Australia’s COVID-19 Vaccine Rollout Hits 5 Million Doses: Health Minister

More than five million vaccines have now been injected after a record Saturday and three-quarters of million in the past week, Australian Health Minister Greg Hunt says.

Hunt said a record 88,000 Australians were vaccinated on Saturday, which meant that in just six days, 772,750 were completed, also a record.

“We have seen the vaccine program is accelerating,” Hunt told reporters in Melbourne on Sunday.

“As supply becomes available, the public is stepping up and doing their part of the job.”

The minister also announced an additional 100,000 vaccines are being made available for Victoria, which remains in a 14-day lockdown due to end on Thursday.

The state initially reported two new infections on Sunday, along with six cases among overseas travellers currently in hotel quarantine.

But no sooner had Acting Premier James Merlino finished his daily press conference, a further two cases emerged linked to the Arcare Maidstone nursing home—a 79-year-old resident and an aged care worker.

Meanwhile, the NSW Treasurer Dominic Perrottet is showing an interest in his state building a quarantine facility after Victoria secured an agreement with the Commonwealth for one last week, while Queensland also wants one.

Perrottet says NSW has done the heavy lifting when it comes to hotel quarantining and setting up a facility may assist over the next 12 months to alleviate pressure on its hotel system.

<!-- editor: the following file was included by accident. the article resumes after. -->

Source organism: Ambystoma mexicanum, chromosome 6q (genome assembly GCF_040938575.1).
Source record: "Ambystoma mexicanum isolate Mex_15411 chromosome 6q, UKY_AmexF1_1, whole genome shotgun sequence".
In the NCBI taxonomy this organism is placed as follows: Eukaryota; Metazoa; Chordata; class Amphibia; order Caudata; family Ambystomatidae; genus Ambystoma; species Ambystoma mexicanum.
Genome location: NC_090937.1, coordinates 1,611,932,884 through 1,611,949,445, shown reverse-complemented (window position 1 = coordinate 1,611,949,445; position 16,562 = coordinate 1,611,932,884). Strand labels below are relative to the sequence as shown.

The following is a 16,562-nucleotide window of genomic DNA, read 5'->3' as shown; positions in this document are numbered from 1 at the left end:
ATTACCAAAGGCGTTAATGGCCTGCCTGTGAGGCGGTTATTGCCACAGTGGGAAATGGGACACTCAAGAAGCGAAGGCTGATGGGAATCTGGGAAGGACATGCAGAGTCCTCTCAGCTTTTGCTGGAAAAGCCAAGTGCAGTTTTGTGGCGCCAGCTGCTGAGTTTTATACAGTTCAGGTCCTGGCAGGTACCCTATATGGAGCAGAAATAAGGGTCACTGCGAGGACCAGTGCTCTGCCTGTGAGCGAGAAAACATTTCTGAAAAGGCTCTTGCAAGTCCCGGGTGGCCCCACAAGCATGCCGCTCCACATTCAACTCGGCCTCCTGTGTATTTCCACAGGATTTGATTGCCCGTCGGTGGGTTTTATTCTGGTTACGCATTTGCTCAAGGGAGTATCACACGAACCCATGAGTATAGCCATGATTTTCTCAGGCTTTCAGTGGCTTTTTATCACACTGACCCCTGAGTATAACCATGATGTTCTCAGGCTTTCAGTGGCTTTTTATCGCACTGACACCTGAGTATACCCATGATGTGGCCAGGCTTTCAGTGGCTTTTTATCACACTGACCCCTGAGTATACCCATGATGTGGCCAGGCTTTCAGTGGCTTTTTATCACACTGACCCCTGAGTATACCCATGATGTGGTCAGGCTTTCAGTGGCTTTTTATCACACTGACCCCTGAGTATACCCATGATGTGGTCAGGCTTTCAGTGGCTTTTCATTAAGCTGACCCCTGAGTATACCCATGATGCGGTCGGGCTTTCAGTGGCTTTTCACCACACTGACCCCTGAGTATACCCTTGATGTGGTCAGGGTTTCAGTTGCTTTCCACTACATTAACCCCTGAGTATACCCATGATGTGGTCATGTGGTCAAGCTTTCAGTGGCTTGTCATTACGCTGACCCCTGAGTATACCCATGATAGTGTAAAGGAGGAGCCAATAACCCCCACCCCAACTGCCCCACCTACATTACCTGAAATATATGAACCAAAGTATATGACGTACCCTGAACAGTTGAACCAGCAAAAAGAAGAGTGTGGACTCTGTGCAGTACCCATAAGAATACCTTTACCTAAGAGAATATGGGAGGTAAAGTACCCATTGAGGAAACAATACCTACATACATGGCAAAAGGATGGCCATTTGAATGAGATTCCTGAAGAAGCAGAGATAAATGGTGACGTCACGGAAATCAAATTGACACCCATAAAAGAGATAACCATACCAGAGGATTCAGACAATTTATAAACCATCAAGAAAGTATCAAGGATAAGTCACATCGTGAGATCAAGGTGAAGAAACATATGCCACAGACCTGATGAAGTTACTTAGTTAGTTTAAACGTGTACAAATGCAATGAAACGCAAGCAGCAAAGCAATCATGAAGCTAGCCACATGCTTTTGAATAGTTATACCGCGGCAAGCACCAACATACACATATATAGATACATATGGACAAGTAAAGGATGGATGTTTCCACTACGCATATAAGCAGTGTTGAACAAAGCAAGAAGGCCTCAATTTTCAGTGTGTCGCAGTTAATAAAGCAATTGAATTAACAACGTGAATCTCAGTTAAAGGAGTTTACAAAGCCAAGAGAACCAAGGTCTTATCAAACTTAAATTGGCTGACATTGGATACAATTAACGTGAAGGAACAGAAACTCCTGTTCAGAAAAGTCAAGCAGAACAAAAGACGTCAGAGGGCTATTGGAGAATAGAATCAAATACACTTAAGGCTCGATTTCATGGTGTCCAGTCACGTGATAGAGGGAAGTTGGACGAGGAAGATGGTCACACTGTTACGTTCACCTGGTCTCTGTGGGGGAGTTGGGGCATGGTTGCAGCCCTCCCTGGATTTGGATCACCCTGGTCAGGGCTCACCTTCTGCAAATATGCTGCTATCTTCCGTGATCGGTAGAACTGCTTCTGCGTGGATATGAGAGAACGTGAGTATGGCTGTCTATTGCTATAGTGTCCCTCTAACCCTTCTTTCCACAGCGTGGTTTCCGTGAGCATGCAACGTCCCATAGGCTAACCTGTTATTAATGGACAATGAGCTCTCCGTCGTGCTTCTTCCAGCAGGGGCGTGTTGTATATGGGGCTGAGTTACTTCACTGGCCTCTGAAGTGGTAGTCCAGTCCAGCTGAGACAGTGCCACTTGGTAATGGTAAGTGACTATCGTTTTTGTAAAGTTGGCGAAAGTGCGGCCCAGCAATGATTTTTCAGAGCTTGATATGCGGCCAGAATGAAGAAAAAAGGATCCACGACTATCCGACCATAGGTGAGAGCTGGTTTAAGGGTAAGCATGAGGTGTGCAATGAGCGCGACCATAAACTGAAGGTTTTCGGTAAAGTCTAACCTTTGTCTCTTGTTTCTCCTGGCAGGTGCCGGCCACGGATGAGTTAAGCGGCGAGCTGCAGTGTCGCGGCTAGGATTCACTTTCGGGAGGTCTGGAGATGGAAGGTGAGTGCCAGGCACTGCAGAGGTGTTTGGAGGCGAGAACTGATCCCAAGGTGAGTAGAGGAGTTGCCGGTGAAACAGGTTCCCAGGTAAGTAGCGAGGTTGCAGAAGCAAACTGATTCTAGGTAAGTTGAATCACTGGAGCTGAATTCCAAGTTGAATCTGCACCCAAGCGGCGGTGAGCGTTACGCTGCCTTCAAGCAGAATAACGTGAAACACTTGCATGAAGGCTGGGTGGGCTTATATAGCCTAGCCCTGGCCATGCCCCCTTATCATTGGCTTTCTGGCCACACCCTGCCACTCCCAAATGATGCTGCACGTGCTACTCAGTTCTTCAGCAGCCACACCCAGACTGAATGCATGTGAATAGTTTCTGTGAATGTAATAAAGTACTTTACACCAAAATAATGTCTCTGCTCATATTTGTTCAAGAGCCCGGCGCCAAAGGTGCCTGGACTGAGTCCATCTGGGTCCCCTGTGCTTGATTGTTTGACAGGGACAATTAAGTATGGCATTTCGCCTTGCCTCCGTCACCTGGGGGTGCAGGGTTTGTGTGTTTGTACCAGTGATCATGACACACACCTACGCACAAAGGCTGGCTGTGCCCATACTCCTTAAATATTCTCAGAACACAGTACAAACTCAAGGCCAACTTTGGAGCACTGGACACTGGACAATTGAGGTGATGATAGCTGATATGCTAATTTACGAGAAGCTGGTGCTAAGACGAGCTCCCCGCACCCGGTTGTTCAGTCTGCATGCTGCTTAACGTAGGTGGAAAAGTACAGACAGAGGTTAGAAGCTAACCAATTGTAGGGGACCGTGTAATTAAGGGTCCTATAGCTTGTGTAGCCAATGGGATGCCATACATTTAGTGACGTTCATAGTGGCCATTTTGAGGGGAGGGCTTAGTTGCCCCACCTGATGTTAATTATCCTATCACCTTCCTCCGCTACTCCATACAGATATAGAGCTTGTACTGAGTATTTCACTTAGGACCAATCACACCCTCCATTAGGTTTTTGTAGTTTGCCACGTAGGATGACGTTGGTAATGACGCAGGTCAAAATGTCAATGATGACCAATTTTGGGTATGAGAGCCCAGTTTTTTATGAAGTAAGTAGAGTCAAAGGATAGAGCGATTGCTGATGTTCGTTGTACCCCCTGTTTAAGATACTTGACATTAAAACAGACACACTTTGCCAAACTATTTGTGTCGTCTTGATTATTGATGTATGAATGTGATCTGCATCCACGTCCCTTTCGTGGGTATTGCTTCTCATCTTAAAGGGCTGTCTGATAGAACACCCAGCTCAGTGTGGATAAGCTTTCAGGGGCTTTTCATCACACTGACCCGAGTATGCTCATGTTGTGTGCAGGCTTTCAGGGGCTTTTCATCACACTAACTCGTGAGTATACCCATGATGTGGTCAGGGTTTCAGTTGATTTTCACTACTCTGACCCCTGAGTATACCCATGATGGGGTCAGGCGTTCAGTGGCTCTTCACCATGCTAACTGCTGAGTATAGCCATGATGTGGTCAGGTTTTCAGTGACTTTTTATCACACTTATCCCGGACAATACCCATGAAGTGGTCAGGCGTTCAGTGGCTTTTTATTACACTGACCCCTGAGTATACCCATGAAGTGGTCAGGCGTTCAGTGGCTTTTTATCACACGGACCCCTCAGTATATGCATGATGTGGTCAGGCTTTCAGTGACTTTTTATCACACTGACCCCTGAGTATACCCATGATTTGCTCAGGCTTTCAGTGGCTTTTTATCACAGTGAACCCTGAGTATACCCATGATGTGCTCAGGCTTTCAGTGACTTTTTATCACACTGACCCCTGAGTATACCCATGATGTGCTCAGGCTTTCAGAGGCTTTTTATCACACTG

“That is something we should look at,” Perrottet told reporters in Sydney.

“The federal government has said it will support these types of facilities in other states and we want to work to a proposal that makes sense and keeps our people safe.”

But Hunt said Prime Minister Scott Morrison had already been in contact with NSW Premier Gladys Berejiklian.

“The PM has confirmed with the premier that at this point they’re not seeking any additional quarantine facility in New South Wales,” Hunt said.

Labor leader Anthony Albanese said national government-run, purpose-built quarantine facilities should be built without delay.

“That was the best time to do this, the best next time is right now,” he told Sky News’ Sunday Agenda program.

He pointed out that Labor’s policy also includes building quarantine facilities, as announced in last month’s budget reply speech.

“This needs to fixed now, not wait until after the next federal election which will occur perhaps as late as May of next year,” he said. “We can’t afford to keep having these lockdowns.”

His deputy Richard Marles says there is just one purpose-built facility in Australia, Howard Springs in the Northern Territory, which unsurprisingly has no COVID-19 breakouts, while there has been 21 or 22 from hotels over the past year.

“Fit-for-purpose facilities should be doing the bulk of the work,” he told ABC’s Insiders program.

An agreement has been reached for the Commonwealth to meet the capital costs for a 500-bed facility in outer Melbourne, while Victoria would cover operational costs.

Morrison says the proposal is “a very good” one.

However, while Victoria’s proposal formed an 80-page document, a proposal from Queensland is believed to have been scant on detail.

Premier Annastacia Palaszczuk told Queensland’s state Labor conference on Saturday the plan to construct a 1000-bed centre near Toowoomba is not rocket science.

“We are not proposing construction of an international space station,” she said.

“These are reasonably basic structures but they can provide the safety and the certainty our country needs.”

By Colin Brinsden

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